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ance on a superior being. Without the use of some mysterious form of words, mumblings, whisperings, and secret sounds, the sorceress was powerless. The hellish incantation, uttered with a steady faith in its efficacy, was capable of effecting the greatest wonders, the devil or his spirits rewarding the act of homage by assistance : charms were no less available. The hair, or any other part of a wolf; the brain of a cat, a newt, or lizard; the bone of a frog's leg; the garments of the dead ; candles that had been partly burnt before a corpse; and needles that had sewed a dead man in his shroud; were all efficacious in their enchantments. The crossing of sticks, digging pits, casting a stone over the left shoulder, or hogs' bristles boiled, were productive of storms. If a witch was desirous of a gambol in the air, the bowels and members of a child were first to be seethed in a brazen vessel, and an ointment made up from the fat, which, carefully rubbed into their bodies, enabled them to feast, sing, and dance beneath the moon. The thinner potion taken from the cauldron enabled the drinker, on the observance of certain ceremonies, immediately to practise witchcraft. Magical pictures, or waxen images, consumed or gradually melted before slow fires,

produced a corresponding waste, by sickness or mysterious pining, in those whose persons the effigies represented.

It is impossible to advance a step towards a belief in the power of uninspired persons to disclose the events of futurity and produce supernatural effects, without recognising an arbitrary predestination of mundane affairs, or the agency of powers that controlled the established laws of nature. Every system of pagan worship inculcates the doctrine of fate, or of presiding or subservient spirits; for each appealed to the miraculous powers of its ministers in support of its pretensions. It is not very easy to reconcile these doctrines together, but, in most cases, both were combined, and in the Gothic system of witchcraft, in particular, both are decidedly conspicuous.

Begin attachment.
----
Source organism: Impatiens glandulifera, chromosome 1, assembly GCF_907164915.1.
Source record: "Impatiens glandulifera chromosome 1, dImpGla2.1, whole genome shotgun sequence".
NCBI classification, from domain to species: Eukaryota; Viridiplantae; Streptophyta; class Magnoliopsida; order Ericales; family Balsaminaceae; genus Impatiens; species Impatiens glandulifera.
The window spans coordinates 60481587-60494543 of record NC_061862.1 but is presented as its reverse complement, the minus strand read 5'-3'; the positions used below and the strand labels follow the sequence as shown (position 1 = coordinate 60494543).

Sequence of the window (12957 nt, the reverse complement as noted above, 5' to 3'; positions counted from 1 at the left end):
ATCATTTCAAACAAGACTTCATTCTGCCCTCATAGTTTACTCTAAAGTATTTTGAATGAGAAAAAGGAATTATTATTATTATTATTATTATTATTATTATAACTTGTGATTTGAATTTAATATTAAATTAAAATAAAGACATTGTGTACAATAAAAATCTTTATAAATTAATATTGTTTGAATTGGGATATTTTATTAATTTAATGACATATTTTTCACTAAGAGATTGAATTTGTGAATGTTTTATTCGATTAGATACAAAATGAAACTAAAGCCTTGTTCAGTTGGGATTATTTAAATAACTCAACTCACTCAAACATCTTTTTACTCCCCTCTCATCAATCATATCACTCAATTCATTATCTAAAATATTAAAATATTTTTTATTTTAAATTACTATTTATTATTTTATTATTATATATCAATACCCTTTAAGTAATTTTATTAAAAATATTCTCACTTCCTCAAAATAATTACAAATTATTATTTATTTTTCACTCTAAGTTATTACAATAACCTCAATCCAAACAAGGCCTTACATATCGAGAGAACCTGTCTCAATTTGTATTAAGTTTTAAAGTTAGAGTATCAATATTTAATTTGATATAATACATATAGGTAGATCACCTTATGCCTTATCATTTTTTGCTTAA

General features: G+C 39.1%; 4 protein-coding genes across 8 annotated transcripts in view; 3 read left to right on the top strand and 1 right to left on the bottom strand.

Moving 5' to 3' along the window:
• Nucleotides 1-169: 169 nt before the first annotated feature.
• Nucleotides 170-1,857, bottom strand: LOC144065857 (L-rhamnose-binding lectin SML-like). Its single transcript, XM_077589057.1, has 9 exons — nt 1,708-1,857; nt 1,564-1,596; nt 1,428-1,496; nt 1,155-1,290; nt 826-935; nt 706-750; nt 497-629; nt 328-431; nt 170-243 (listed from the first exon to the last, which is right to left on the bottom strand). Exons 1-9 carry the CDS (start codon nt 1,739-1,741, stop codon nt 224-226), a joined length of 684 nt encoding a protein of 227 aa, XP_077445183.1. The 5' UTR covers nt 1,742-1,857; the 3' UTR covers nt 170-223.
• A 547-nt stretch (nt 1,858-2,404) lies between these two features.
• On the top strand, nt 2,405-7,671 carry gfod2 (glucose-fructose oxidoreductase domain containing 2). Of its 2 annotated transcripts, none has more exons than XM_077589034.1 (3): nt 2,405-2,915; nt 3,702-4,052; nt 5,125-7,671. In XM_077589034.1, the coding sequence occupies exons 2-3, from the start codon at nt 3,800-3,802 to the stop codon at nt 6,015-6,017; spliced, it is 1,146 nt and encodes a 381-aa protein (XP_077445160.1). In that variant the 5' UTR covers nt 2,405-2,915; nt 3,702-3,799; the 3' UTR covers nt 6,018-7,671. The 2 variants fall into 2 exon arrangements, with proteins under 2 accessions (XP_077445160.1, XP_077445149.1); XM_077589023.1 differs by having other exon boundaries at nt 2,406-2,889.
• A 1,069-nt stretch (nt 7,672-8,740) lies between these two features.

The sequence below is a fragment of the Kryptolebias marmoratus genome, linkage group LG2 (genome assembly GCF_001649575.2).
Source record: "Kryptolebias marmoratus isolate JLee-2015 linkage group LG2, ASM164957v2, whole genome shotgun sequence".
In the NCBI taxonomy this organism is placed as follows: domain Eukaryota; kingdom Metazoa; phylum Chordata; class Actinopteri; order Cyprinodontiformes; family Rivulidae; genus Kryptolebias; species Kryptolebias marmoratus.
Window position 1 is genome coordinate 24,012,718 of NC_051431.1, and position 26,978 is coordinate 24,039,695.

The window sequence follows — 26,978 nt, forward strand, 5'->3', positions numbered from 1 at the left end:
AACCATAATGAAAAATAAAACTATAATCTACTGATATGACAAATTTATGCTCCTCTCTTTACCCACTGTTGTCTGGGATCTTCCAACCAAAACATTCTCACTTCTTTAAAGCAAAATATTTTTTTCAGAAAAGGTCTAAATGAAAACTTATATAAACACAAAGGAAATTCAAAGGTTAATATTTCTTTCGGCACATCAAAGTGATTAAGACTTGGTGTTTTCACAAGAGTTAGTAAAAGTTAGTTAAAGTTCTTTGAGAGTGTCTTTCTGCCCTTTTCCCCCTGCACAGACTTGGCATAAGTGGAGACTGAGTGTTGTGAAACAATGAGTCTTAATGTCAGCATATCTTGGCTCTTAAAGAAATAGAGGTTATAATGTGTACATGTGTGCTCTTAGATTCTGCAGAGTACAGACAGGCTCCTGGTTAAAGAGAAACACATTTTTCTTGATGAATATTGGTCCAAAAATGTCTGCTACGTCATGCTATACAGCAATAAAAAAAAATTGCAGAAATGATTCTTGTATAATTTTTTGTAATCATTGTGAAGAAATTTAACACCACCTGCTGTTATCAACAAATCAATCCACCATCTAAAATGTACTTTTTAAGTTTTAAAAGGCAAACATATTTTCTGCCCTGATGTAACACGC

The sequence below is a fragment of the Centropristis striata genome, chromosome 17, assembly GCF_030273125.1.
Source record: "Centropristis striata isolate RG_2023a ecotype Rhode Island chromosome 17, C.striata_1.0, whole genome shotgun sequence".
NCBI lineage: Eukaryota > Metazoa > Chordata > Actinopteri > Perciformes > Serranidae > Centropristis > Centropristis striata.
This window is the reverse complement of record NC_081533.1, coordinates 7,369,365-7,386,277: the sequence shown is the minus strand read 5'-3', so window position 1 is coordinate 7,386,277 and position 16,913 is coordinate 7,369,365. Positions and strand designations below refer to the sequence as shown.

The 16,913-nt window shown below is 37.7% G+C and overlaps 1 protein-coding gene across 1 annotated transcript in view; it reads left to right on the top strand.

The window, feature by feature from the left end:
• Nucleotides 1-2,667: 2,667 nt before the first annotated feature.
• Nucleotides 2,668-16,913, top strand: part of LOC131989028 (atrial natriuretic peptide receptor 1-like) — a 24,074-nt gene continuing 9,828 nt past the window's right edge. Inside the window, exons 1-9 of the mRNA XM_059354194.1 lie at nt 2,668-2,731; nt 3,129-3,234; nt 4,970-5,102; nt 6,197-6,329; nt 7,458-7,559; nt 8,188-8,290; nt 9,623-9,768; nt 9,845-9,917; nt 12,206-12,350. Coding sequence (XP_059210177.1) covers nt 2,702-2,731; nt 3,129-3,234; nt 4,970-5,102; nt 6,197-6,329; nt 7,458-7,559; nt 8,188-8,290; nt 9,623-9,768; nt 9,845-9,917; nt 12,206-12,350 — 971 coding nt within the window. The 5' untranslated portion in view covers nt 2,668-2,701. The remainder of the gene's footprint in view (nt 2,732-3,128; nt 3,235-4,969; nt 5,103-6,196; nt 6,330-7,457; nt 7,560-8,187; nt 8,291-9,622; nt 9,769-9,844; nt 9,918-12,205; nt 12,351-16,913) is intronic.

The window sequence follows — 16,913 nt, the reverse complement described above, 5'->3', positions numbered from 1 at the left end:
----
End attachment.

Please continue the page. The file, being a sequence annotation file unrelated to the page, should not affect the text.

According to the mythology of the Edda, in the beautiful city of Valhall, or the paradise of heroes, dwell three virgins named Urda, the past; Verdandi, the present; and Sskuld, the future. Their business is to attend on the gods and preside over the fate of mankind. Collectively, they are called Valkeries, or Nornies, that is, Fairies, or Destinies, and are the chief of many beings of a similar quality : every man had his own destiny, who assisted at the mo

ment of his birth, and marked beforehand the period of his days.

The Chronicle of Holinshed is precise, and repeated, in its denomination of the women who addressed Macbeth as Fairies, or Weird (that is, prophetic) Sisters; who, though by no means the representatives of, appear fully invested with the attributes ascribed to the three Eddic Valkeries, or the Fates and presiding genii of the North; and Shakspeare has abridged nothing of their power. His witches' address to Macbeth is in the decisive tone of absolute and directing powers: they discourse of the events of futurity as of matters absolutely certain ; they proclaim him “thane of Glamis and of Cawdor," things “ not within the prospect of belief,” and the truth of their predictions is attested in the moment of their utterance

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“ Two truths are told,
As happy prologues to the swelling act
Of the imperial theme.

• All hail,
Macbeth! that shall be king hereafter.'”

Here, overwhelmed with astonishment and awe, the victim of hell is left to pause, and he sinks into the firm belief that he had only to wait “ the coming on of time” to reap the fulfilment of his most ardent hopes : “ If chance